The United States and China “have both determined that it is our responsibility to take action,” Obama said after meeting his Chinese counterpart Xi Jinping on the sidelines of the summit.
“Tackling climate change is a shared mission for mankind,” Xi responded in his own remarks.
Obama said the two countries would work together at the summit to achieve an agreement that moves toward a low-carbon global economy this century and “robust” financial support for developing countries adapting to climate change.
Flying home to Rome on the papal plane after a visit to Africa, Pope Francis told journalists: “Every year the problems are getting worse. We are at the limits. If I may use a strong word I would say that we are at the limits of suicide.”
Most scientists say failure to agree on strong measures in Paris would doom the world to ever-hotter average temperatures, deadlier storms, more frequent droughts and rising sea levels as polar ice caps melt.
Facing such alarming projections, the leaders of nations responsible for about 90 percent of the world’s greenhouse gas emissions have come bearing pledges to reduce their national carbon output, through different measures at different rates.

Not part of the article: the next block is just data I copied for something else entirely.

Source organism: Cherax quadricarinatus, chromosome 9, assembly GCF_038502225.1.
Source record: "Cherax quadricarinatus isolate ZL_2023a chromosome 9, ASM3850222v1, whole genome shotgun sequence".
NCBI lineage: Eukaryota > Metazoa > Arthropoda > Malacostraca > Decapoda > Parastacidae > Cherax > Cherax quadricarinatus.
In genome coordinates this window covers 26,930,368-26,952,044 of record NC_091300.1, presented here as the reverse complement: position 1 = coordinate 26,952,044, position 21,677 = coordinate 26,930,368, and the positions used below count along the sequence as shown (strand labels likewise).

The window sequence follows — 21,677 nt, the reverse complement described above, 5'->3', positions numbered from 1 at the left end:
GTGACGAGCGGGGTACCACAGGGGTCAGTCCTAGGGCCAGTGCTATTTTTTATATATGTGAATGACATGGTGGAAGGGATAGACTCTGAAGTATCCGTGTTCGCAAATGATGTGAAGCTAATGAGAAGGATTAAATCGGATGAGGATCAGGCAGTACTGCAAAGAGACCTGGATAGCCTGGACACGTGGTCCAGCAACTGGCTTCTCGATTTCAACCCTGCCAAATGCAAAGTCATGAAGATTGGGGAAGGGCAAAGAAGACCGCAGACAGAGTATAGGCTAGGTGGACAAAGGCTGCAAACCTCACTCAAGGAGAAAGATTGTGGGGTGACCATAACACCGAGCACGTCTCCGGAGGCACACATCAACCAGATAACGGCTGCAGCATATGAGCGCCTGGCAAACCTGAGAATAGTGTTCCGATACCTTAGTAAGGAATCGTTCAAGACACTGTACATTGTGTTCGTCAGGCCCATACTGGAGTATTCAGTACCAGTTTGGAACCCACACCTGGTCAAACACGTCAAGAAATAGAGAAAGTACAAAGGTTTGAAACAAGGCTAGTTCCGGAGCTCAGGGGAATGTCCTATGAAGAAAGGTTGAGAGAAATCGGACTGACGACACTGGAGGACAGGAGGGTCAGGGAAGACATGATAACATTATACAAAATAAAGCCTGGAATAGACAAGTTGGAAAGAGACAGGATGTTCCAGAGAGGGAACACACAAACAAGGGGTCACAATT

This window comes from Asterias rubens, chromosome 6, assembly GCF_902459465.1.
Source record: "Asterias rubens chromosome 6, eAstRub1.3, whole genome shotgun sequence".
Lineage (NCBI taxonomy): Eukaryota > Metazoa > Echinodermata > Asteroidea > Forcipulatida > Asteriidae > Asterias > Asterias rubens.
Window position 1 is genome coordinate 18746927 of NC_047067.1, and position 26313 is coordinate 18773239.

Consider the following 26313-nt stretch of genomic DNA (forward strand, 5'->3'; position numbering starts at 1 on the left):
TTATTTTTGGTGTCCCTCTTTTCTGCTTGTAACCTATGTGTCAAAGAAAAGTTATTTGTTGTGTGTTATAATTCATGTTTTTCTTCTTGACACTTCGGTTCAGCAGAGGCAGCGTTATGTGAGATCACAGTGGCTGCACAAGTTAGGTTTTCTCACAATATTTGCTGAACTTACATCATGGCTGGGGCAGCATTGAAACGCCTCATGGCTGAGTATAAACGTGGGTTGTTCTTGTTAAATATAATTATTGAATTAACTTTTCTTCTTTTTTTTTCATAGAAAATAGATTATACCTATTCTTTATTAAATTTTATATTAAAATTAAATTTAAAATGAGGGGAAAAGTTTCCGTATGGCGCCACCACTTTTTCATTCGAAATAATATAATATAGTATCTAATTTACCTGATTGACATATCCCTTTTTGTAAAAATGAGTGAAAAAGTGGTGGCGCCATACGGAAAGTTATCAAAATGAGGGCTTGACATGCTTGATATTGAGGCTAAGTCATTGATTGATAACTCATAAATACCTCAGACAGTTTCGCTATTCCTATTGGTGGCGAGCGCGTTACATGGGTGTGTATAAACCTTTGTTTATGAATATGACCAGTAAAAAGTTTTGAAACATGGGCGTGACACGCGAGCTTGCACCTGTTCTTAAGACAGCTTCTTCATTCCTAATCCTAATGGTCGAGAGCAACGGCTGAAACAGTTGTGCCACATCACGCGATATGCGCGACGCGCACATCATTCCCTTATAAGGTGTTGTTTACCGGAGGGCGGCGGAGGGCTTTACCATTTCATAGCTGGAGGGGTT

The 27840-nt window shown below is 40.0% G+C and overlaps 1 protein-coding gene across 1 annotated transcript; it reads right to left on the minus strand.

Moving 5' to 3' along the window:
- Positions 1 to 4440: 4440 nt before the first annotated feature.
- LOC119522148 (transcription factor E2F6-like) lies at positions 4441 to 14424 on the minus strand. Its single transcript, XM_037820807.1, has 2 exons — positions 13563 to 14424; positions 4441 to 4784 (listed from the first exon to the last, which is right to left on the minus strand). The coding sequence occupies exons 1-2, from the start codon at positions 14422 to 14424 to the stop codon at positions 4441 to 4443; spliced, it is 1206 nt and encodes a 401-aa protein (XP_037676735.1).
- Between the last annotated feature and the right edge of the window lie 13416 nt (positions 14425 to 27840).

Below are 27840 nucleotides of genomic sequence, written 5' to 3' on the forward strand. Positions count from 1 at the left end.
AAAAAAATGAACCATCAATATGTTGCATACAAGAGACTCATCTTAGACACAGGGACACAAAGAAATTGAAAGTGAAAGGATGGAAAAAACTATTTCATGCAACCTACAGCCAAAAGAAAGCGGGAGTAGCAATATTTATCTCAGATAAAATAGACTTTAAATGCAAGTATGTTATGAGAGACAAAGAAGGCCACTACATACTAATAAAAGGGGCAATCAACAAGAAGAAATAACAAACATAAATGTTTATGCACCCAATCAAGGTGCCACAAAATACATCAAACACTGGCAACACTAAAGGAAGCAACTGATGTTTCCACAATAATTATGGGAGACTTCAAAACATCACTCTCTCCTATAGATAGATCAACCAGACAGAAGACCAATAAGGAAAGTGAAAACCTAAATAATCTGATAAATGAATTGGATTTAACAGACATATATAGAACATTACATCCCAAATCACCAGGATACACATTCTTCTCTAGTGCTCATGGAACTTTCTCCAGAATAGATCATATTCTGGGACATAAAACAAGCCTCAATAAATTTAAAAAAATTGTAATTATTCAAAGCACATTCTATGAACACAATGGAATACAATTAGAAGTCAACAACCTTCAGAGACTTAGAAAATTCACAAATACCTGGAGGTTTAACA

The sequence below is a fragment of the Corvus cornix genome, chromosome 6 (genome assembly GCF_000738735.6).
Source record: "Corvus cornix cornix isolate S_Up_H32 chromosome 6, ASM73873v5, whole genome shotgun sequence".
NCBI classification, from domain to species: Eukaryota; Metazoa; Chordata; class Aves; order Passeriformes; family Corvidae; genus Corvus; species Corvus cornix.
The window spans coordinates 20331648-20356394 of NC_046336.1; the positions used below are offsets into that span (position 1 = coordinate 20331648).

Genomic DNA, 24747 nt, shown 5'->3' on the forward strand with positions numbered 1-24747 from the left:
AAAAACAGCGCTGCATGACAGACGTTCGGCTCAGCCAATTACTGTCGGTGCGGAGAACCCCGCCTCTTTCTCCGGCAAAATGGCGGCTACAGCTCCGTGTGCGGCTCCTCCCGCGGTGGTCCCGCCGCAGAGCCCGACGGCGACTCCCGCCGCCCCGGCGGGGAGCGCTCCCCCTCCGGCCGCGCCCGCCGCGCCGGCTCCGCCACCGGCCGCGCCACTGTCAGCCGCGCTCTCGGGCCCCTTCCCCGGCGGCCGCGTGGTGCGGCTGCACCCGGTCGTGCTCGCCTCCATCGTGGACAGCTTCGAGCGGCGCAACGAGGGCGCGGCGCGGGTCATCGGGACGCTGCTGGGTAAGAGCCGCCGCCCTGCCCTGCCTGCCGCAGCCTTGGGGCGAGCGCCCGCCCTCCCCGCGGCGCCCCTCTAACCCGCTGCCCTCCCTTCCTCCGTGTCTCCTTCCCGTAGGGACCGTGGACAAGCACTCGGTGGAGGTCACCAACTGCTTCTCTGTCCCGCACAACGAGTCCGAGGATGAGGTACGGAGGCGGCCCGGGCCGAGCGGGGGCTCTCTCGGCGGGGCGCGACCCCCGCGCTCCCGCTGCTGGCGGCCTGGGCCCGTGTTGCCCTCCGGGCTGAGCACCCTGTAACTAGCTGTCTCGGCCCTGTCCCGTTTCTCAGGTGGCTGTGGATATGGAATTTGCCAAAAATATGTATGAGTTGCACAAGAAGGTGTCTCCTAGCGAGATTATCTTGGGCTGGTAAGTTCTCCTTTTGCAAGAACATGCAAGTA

As the summit opened in Paris, the capitals of the world’s two most populous nations, China and India, were blanketed in hazardous, choking smog, with Beijing on an “orange” pollution alert, the second-highest level.
The deal will mark a momentous step in the often frustrating quest for global agreement, albeit one that on its own is not believed to be enough to prevent the Earth’s temperatures from rising past a damaging threshold. How and when nations should review their goals — and then set higher, more ambitious ones — is another issue to be resolved at the talks.
“The Paris conference is not the finishing line but a new starting point,” Xi said.
The gathering is being held in a somber city. Security has been tightened after Islamist militants killed 130 people on Nov. 13, and Hollande said he could not separate “the fight with terrorism from the fight against global warming.” Leaders must face both challenges, leaving their children “a world freed of terror” as well as one “protected from catastrophes,” he said.